Forgot to mention that I made the money in the $215 Sunday Warm up finishing about 300th which paid a little over $600.
Yesterday I felt like I played really well all day, but just didn't get any cards. What I got I made the most of, but you can only do so much with well timed bluffs.
When I got a few hours into the $530 NL tournament on pokerstars I finally started making some hands. We started with 995 players and 10,000 chips each. I doubled up early and by the time we were down to 400 players or so I was in 8th place with over 50,000 chips. I hovered right around that level for a while and with 300 or so players I had an interesting hand come up (Let's call it hand of the day #3)
The blinds were 400/800 with a 25 chip ante and I was in the big blind with 94 offsuit. The player one off the button raised it to 1,800 and it was folded over to me. At first glance this looks like an easy fold right? After all I have 94 and it's not even suited.
That was my first instinct as well, but after some thought I decided to call. There was already 3,425 in the pot and it would only cost me another 1,000 to see the flop giving me close to 3.5 to 1 immediate pot odds. But that's not all that was working in my favor. I would expect my opponent to bet the flop if I checked close to 100% of the time. I knew that if I hit I would win much more than the 3,425 in the pot. Also 1,000 was only 2% of my stack so I could easily afford take the chance here. If I had the same matematical situation, but it was going to cost me 10% of my stack I would almost certainly fold. Furthermore my opponent started the hand with 12,000 so no matter what happened I could only be wounded, not killed in the hand.
So I called and the flop came down 9 9 9! HA! I was hoping my opponent had a pocket pair which would mean I was all but certain to get all his chips. I checked an my opponent bet small, about 2,000. This was an obvious time for a slowplay. If my opponent missed he might bluff again on the turn or he might make something. The turn was a ten and I checked again. I was sad to see my opponent check behind me. The river was a small card and I bet 2,000 hoping to get paid off by a hand like AK. Instead of calling my opponent moved all in! It took about a nanosecond for me to call and when the cards got turned over I saw he had AA! HA!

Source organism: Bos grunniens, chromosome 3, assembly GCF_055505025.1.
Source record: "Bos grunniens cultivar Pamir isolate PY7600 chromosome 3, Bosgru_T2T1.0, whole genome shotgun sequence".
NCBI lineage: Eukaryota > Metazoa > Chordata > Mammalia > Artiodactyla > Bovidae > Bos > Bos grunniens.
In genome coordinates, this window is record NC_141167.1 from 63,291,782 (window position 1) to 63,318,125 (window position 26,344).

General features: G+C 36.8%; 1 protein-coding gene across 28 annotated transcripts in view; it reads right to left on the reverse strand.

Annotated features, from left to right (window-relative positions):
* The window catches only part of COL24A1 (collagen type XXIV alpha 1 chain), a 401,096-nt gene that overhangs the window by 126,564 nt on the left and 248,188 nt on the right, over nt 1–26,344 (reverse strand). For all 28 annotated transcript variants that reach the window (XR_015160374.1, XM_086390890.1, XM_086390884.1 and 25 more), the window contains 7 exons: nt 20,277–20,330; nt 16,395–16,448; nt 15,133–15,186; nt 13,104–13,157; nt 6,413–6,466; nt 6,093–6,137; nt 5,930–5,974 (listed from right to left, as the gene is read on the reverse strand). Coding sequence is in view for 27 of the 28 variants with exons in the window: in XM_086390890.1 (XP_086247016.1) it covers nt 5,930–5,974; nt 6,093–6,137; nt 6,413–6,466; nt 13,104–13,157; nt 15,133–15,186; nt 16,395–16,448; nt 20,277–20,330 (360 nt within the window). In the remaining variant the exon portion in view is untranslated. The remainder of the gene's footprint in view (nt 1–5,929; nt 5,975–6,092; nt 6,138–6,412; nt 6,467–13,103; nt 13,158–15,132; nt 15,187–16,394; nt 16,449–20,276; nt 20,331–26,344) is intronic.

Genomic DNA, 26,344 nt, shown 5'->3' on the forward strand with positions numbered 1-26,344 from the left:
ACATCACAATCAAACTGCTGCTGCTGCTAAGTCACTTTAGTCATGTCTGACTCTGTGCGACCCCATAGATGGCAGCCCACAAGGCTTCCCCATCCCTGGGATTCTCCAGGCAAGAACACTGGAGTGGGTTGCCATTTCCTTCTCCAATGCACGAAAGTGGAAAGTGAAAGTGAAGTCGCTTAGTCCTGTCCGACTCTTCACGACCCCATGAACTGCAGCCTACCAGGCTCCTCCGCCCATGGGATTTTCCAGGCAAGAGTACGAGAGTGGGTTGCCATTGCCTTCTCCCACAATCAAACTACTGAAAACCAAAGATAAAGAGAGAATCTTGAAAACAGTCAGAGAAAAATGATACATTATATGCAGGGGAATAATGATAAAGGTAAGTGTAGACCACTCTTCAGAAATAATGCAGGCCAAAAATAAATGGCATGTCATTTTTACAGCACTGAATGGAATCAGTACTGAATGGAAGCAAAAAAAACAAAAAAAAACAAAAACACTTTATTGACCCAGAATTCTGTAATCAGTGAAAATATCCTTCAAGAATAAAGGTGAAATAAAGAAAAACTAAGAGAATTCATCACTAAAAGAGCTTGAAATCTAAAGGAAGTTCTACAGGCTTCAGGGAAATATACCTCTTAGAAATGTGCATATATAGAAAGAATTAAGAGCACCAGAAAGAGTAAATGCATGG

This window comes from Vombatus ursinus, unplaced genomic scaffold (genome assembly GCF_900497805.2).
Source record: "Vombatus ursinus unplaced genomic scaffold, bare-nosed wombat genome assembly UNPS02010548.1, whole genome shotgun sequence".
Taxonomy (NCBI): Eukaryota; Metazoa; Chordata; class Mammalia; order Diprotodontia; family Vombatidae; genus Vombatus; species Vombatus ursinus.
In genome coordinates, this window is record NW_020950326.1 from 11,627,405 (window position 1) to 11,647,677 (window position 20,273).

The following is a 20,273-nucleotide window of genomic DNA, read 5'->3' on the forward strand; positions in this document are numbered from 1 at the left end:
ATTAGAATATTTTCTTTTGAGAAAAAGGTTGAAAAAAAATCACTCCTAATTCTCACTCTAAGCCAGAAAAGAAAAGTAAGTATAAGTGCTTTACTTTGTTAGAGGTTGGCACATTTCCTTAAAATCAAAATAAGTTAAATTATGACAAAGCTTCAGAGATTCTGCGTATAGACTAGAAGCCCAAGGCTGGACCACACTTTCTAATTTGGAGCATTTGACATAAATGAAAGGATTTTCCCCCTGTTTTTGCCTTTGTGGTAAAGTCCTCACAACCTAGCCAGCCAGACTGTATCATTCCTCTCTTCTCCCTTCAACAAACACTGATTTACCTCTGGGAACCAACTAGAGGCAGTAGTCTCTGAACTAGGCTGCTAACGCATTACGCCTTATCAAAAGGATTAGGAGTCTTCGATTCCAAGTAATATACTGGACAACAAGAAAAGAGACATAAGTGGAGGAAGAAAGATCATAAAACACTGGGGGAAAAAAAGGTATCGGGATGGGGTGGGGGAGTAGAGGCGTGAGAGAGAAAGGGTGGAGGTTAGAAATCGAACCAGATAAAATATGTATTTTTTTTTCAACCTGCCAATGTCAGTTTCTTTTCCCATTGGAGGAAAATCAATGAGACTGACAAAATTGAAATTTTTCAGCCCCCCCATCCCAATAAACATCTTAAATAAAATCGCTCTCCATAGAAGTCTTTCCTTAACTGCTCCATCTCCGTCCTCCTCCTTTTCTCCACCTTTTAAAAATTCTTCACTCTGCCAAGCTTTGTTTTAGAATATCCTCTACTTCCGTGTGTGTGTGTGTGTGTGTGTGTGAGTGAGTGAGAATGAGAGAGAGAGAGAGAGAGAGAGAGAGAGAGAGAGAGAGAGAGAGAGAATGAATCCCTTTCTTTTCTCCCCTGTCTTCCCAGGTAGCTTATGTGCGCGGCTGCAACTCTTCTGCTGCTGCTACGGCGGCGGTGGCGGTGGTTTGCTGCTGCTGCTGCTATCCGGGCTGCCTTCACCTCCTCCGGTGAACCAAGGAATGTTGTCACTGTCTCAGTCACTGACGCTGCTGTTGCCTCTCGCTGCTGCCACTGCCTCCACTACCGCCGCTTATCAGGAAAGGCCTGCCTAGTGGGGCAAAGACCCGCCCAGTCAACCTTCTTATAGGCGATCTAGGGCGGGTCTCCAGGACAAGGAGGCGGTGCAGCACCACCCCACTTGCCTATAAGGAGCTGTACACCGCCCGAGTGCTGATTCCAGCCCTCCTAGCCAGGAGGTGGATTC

Unfortunately I was on the other side of a bad beat a little later. The tournament paid 144 spots and while I'd started out with a great stack, I started to slip a little and everyone else started to catch up as we got closer to the money.
With 156 players left the blinds were 1000/2000 with a small ante. I got dealt KK in early position and raised it to 6,000. I was shocked, horrified and delighted all at the same time to see the player on my immediate left go all in for 55,000! I started the hand with a little over 40,000 and of course I called.
I thought my opponent could have had anything from 23 to AA and had no idea what I was going to see when the cards got turned over. It turns out I was up against J9 suited which meant I was 80% to win before the flop. After the flop which was 952 I was 82% to win. The turn was a 5 which made me 95.45% to win since a 9 and a 9 only would make my opponent the best hand. But that's what the river was and I was out. CRAP!
The edge of the money was $850, but that's not how much I lost in this pot. How much was that pot worth? Well it's pretty easy to figure out in this situation. There was $500,000 in the prize pool (Exactly $500,000 since that was the guarantee and we came up 5 players short of the 1,000 needed to make it) and I would have had almost exactly 1% of the chips in play. Since no money had been paid out yet that pot was worth about $5,000! ACK!
The total damage on the day was -$1,892. Double ACK!
The good news is my $10,000 starting bankroll for the FTOPS (I'm going to call it the FTOPS for simplicity even though I'm mixing in other stuff) is at $40,389! Hard to be upset about $1,900 when you're ahead $30,000 for the past few days!